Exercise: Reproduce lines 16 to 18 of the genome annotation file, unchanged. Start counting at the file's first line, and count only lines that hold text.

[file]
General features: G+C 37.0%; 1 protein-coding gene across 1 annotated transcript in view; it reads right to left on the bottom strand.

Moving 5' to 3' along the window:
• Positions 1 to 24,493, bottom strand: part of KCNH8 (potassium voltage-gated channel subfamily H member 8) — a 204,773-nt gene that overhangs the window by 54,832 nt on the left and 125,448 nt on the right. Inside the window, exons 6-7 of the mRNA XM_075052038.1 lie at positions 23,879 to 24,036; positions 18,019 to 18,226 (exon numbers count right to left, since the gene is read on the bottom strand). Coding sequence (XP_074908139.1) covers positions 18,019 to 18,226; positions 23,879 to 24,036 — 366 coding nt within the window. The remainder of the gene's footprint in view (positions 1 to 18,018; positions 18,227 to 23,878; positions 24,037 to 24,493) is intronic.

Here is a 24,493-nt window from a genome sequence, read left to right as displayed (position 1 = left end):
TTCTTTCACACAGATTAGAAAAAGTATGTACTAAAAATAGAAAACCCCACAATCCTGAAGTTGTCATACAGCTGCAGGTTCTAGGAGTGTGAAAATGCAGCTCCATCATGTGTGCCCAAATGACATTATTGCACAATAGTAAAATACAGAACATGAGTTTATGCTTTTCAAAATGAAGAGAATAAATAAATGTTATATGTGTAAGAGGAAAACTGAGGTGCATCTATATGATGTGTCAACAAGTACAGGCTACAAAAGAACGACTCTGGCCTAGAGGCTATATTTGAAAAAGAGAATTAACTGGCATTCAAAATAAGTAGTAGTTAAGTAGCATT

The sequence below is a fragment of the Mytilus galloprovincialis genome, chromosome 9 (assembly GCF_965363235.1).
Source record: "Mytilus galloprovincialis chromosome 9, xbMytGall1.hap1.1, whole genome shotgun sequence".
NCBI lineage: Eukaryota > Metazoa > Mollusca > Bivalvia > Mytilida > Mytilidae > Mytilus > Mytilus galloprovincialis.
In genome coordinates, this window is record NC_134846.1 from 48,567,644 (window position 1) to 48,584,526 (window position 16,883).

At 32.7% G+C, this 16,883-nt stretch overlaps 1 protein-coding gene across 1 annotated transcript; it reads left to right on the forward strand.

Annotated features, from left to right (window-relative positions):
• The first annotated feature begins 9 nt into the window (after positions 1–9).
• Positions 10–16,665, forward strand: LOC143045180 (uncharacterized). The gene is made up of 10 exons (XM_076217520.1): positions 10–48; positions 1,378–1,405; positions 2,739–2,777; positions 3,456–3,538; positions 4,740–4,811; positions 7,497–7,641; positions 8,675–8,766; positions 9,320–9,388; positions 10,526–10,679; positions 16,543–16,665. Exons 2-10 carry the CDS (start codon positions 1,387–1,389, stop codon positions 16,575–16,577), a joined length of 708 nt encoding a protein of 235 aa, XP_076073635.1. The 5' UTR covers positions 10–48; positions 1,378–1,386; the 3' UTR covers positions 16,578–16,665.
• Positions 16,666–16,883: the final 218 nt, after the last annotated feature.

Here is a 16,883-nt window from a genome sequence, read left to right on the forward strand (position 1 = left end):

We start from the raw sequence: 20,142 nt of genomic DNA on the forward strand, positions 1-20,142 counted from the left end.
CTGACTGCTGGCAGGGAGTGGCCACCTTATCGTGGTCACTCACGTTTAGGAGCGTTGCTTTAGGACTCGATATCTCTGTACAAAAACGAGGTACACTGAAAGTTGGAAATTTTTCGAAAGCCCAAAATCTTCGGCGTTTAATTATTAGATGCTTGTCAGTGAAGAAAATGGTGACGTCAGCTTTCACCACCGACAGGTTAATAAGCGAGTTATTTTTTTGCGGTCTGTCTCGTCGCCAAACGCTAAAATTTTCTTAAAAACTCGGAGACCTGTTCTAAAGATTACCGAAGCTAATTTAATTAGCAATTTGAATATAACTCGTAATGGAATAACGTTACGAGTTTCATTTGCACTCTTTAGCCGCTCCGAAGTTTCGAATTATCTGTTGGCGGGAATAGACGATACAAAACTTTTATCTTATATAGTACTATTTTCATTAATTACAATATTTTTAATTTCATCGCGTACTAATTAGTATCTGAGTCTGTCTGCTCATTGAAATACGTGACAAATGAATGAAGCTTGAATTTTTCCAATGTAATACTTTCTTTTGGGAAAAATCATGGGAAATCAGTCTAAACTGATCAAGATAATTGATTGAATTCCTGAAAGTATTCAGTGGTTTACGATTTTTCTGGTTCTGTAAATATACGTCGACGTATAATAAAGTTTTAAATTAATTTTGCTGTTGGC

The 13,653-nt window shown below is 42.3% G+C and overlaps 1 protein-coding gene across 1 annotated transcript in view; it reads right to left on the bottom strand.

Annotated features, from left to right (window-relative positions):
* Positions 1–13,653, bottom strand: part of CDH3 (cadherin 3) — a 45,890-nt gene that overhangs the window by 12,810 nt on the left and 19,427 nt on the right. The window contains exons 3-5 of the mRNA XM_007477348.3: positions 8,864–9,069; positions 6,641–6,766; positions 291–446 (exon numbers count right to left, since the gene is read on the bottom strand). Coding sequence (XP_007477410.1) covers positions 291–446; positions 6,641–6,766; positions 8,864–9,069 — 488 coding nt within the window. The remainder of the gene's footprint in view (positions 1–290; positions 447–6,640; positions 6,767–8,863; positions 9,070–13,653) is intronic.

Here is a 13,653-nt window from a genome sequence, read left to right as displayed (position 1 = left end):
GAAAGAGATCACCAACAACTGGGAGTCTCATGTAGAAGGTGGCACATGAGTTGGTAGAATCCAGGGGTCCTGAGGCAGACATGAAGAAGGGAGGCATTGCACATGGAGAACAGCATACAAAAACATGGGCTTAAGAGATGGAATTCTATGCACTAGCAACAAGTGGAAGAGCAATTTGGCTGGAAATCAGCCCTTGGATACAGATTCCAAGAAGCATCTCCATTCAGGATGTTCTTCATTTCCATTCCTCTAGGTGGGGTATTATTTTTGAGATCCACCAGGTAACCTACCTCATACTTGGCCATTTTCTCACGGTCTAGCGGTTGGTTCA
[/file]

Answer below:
We start from the raw sequence: 20,142 nt of genomic DNA on the forward strand, positions 1-20,142 counted from the left end.
CTGACTGCTGGCAGGGAGTGGCCACCTTATCGTGGTCACTCACGTTTAGGAGCGTTGCTTTAGGACTCGATATCTCTGTACAAAAACGAGGTACACTGAAAGTTGGAAATTTTTCGAAAGCCCAAAATCTTCGGCGTTTAATTATTAGATGCTTGTCAGTGAAGAAAATGGTGACGTCAGCTTTCACCACCGACAGGTTAATAAGCGAGTTATTTTTTTGCGGTCTGTCTCGTCGCCAAACGCTAAAATTTTCTTAAAAACTCGGAGACCTGTTCTAAAGATTACCGAAGCTAATTTAATTAGCAATTTGAATATAACTCGTAATGGAATAACGTTACGAGTTTCATTTGCACTCTTTAGCCGCTCCGAAGTTTCGAATTATCTGTTGGCGGGAATAGACGATACAAAACTTTTATCTTATATAGTACTATTTTCATTAATTACAATATTTTTAATTTCATCGCGTACTAATTAGTATCTGAGTCTGTCTGCTCATTGAAATACGTGACAAATGAATGAAGCTTGAATTTTTCCAATGTAATACTTTCTTTTGGGAAAAATCATGGGAAATCAGTCTAAACTGATCAAGATAATTGATTGAATTCCTGAAAGTATTCAGTGGTTTACGATTTTTCTGGTTCTGTAAATATACGTCGACGTATAATAAAGTTTTAAATTAATTTTGCTGTTGGC

The 13,653-nt window shown below is 42.3% G+C and overlaps 1 protein-coding gene across 1 annotated transcript in view; it reads right to left on the bottom strand.